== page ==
2. The petition is then issued by the Court and sent to the other party, the respondent, for them to respond using the “Acknowledgement of Service”.  This form confirms whether they intend to challenge the divorce or whether they are in agreement with matters proceeding.
  3. If both parties are in agreement, the petitioner can then make the application for the Decree Nisi to be heard in Court. The Judge will use the facts given within the petition to make a judgement as to whether a divorce can be granted. 
  4. It is at this stage that you should consider your financial arrangements as, once the Decree Nisi has been granted, it is advised that you should either submit an application for a financial order or confirm your arrangements with a consent order if financial matters can be agreed.  Financial matters are separate to divorce proceedings but it is usual for them to run alongside the divorce.
  5. After six weeks and one day of the Decree Nisi being pronounced, the petitioner can apply for the Decree Absolute. The Decree Absolute will formally bring your marriage to an end.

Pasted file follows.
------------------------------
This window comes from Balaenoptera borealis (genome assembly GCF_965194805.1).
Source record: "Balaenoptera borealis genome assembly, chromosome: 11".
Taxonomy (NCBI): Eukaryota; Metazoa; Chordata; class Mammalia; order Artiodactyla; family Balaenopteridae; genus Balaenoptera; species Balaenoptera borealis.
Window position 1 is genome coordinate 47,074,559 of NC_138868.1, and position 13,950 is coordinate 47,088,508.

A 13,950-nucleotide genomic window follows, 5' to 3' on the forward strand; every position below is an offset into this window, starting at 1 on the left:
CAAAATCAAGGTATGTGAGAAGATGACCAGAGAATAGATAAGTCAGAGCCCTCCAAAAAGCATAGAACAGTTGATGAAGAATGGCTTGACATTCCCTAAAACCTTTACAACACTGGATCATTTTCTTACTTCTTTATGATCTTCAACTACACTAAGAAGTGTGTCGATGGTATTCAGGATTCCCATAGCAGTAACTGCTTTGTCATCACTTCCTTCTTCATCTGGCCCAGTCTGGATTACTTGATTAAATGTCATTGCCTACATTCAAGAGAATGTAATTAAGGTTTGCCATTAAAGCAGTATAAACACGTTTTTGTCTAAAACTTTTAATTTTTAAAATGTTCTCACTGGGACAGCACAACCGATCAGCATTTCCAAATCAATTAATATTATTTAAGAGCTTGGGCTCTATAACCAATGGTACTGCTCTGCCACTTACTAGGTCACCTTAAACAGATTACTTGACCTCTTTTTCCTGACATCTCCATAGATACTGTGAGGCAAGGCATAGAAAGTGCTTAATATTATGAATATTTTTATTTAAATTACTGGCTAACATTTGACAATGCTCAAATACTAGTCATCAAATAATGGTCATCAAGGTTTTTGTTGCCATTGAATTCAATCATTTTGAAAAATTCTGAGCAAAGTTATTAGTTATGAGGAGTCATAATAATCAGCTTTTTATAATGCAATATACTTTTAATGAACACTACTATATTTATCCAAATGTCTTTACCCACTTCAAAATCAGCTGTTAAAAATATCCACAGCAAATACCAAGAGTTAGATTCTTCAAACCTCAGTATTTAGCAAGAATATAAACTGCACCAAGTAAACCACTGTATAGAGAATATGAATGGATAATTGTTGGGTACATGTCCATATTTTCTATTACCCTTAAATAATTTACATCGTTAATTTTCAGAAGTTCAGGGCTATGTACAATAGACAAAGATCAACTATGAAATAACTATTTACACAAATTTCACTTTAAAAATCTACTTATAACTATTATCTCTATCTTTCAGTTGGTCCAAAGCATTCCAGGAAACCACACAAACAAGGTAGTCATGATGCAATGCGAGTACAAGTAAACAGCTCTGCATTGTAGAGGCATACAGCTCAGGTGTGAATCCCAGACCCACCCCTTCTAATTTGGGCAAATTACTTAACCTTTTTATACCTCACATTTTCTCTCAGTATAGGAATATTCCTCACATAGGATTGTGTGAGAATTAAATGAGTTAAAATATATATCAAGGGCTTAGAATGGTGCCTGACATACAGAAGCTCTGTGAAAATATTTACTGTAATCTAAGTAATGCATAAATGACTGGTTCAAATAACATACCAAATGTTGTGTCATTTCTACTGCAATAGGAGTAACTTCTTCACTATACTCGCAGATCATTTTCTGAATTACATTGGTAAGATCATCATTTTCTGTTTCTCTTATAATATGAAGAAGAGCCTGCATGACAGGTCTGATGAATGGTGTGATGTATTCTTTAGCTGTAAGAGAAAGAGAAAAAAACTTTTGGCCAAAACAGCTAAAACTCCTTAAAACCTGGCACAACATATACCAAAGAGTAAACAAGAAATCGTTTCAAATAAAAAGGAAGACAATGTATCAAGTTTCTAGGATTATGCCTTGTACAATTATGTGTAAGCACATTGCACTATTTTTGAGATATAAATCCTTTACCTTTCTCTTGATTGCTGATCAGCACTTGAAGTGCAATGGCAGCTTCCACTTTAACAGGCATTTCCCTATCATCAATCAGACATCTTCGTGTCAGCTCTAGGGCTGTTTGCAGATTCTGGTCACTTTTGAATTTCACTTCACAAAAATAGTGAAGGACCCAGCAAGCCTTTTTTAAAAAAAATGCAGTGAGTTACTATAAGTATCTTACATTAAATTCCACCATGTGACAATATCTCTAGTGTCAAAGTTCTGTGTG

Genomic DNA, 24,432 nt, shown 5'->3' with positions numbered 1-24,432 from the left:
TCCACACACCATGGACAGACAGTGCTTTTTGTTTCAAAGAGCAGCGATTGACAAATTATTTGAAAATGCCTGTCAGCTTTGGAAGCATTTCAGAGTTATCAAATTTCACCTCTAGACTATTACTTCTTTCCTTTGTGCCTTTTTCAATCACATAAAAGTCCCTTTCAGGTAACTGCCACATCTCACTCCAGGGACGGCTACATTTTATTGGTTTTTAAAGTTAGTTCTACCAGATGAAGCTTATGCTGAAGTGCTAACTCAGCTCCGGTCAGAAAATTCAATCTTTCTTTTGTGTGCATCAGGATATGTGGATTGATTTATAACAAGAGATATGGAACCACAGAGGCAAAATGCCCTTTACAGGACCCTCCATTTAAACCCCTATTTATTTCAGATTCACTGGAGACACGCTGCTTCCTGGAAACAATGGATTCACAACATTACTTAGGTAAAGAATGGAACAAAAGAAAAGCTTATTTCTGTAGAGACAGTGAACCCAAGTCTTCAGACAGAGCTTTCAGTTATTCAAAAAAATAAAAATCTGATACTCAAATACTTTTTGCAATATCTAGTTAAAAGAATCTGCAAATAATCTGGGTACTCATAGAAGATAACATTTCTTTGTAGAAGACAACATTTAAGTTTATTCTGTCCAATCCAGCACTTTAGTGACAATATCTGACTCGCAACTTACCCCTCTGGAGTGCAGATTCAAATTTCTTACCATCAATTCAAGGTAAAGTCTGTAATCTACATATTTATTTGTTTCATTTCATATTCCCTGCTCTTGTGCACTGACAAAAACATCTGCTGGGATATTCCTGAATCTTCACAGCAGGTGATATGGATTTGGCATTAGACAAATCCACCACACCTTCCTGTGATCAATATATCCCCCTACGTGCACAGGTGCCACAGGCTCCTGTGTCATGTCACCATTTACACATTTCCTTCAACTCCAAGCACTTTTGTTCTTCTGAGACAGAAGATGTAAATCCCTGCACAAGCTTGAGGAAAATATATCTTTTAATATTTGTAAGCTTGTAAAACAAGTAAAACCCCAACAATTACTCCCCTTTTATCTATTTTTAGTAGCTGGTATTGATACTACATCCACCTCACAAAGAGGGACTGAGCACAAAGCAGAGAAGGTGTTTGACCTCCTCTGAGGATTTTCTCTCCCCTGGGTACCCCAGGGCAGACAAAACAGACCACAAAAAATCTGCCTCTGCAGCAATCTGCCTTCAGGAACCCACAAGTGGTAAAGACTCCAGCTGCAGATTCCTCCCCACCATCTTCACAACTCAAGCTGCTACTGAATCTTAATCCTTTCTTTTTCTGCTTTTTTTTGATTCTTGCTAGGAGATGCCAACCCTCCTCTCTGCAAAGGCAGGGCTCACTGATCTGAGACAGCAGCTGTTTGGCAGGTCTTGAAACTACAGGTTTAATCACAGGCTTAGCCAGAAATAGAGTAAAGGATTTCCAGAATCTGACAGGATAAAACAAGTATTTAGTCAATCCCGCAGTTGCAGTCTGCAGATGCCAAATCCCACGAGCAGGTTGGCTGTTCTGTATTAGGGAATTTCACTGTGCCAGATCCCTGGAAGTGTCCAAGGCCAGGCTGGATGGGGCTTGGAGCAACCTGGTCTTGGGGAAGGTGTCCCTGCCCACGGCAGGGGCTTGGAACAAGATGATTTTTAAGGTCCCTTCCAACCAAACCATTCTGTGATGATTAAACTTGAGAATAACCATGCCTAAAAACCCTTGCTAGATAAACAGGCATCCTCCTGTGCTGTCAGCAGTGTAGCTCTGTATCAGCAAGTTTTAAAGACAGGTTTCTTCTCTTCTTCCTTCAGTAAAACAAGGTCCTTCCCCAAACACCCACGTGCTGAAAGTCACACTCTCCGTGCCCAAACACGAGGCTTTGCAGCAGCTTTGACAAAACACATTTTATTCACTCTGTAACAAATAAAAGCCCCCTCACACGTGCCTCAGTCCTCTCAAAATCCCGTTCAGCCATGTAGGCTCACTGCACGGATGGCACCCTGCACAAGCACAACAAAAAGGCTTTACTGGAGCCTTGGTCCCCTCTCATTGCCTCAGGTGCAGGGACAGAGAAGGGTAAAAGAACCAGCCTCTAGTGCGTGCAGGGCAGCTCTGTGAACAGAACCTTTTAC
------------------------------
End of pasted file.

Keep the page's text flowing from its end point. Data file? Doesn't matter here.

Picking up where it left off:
While using a Solicitor is not a legal requirement in a divorce, we would always recommend that you seek legal advice, at least at the initial stages.  This can be particularly pertinent if you have complicated or complex financial arrangements, or you cannot agree on the arrangements that need to be made.

Is the divorce process changing in 2022?

While the process of applying for a divorce is not changing, 2022 will see a change to the grounds for divorce under the Divorce, Dissolution and Separation Act 2020

Under the new law:

  • a couple will be able to jointly apply for a divorce based on an irretrievable breakdown of the marriage, not attributing blame to either side which is currently the case under adultery or unreasonable behaviour;